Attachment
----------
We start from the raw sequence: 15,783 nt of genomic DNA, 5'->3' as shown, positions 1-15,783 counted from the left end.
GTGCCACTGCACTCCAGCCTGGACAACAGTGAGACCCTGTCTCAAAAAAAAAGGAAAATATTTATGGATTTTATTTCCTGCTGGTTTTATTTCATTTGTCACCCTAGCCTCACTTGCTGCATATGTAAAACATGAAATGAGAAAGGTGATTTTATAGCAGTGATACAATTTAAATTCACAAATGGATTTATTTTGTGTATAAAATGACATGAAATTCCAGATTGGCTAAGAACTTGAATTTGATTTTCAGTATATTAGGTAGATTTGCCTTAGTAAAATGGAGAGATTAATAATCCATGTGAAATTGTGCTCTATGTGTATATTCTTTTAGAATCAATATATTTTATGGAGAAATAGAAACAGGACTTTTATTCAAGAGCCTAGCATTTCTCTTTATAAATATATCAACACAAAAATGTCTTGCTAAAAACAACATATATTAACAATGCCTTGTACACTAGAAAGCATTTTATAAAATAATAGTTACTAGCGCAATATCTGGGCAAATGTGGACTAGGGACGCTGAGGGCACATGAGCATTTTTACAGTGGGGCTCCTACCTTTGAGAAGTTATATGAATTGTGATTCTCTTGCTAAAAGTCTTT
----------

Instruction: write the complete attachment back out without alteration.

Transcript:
We start from the raw sequence: 15,783 nt of genomic DNA, 5'->3' as shown, positions 1-15,783 counted from the left end.
GTGCCACTGCACTCCAGCCTGGACAACAGTGAGACCCTGTCTCAAAAAAAAAGGAAAATATTTATGGATTTTATTTCCTGCTGGTTTTATTTCATTTGTCACCCTAGCCTCACTTGCTGCATATGTAAAACATGAAATGAGAAAGGTGATTTTATAGCAGTGATACAATTTAAATTCACAAATGGATTTATTTTGTGTATAAAATGACATGAAATTCCAGATTGGCTAAGAACTTGAATTTGATTTTCAGTATATTAGGTAGATTTGCCTTAGTAAAATGGAGAGATTAATAATCCATGTGAAATTGTGCTCTATGTGTATATTCTTTTAGAATCAATATATTTTATGGAGAAATAGAAACAGGACTTTTATTCAAGAGCCTAGCATTTCTCTTTATAAATATATCAACACAAAAATGTCTTGCTAAAAACAACATATATTAACAATGCCTTGTACACTAGAAAGCATTTTATAAAATAATAGTTACTAGCGCAATATCTGGGCAAATGTGGACTAGGGACGCTGAGGGCACATGAGCATTTTTACAGTGGGGCTCCTACCTTTGAGAAGTTATATGAATTGTGATTCTCTTGCTAAAAGTCTTT